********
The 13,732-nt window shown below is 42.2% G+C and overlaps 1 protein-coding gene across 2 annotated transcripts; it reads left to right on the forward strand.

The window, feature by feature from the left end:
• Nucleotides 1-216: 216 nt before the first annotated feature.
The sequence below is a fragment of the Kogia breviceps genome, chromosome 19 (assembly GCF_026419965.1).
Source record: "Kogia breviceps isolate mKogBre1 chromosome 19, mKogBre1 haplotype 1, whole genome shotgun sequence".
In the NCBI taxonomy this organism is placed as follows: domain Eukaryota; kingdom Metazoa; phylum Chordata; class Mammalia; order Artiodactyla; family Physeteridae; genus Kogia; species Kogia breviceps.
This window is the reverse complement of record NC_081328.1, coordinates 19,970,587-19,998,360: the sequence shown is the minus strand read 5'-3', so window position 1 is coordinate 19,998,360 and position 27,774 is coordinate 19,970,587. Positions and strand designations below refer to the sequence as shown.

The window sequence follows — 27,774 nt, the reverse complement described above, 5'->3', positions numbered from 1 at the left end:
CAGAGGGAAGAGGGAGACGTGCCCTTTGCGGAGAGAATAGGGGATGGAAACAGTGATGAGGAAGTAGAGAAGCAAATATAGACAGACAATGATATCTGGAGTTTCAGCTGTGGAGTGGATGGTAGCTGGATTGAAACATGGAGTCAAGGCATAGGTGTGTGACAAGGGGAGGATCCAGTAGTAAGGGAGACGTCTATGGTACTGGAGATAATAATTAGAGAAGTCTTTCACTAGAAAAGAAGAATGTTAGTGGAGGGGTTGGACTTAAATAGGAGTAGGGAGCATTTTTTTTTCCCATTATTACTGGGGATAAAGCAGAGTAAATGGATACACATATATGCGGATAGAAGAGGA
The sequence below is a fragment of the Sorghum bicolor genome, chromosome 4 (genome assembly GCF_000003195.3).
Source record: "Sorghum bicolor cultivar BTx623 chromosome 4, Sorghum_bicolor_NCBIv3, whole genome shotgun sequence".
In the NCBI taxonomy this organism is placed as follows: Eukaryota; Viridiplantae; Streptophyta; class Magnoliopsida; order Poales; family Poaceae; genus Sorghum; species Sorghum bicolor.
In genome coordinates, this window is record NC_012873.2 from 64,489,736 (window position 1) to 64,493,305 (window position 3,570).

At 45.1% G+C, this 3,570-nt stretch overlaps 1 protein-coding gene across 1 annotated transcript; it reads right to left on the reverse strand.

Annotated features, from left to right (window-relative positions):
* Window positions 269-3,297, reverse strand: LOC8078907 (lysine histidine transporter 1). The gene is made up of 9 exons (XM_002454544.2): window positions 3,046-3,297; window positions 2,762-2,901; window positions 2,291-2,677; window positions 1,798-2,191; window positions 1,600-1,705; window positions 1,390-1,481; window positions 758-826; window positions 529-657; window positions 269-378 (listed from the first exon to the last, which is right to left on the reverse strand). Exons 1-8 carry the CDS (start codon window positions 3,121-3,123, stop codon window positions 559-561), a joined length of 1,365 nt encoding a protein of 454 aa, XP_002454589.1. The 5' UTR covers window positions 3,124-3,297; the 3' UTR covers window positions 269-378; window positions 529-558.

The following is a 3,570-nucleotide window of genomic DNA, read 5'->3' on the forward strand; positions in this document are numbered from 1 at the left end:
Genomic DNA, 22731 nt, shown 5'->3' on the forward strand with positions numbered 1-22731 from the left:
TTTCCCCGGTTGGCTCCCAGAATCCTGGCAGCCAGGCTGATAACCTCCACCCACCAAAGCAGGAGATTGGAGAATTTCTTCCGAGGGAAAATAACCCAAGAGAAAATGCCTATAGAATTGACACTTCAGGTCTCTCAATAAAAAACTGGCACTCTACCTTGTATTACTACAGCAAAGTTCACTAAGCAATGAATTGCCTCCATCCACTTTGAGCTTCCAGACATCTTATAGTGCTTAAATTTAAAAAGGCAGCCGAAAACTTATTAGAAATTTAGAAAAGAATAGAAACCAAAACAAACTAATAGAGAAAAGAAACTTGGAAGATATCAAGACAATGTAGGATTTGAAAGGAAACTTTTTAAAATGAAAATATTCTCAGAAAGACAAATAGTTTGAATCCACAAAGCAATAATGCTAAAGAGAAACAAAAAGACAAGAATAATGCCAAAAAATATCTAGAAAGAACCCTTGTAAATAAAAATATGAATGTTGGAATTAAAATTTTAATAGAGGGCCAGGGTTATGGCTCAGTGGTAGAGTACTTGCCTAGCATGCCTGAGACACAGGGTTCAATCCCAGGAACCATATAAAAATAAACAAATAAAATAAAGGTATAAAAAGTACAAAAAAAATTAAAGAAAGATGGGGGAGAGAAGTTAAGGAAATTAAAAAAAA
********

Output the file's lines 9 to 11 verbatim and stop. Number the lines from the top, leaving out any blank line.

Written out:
CAGAGGGAAGAGGGAGACGTGCCCTTTGCGGAGAGAATAGGGGATGGAAACAGTGATGAGGAAGTAGAGAAGCAAATATAGACAGACAATGATATCTGGAGTTTCAGCTGTGGAGTGGATGGTAGCTGGATTGAAACATGGAGTCAAGGCATAGGTGTGTGACAAGGGGAGGATCCAGTAGTAAGGGAGACGTCTATGGTACTGGAGATAATAATTAGAGAAGTCTTTCACTAGAAAAGAAGAATGTTAGTGGAGGGGTTGGACTTAAATAGGAGTAGGGAGCATTTTTTTTTCCCATTATTACTGGGGATAAAGCAGAGTAAATGGATACACATATATGCGGATAGAAGAGGA
The sequence below is a fragment of the Sorghum bicolor genome, chromosome 4 (genome assembly GCF_000003195.3).
Source record: "Sorghum bicolor cultivar BTx623 chromosome 4, Sorghum_bicolor_NCBIv3, whole genome shotgun sequence".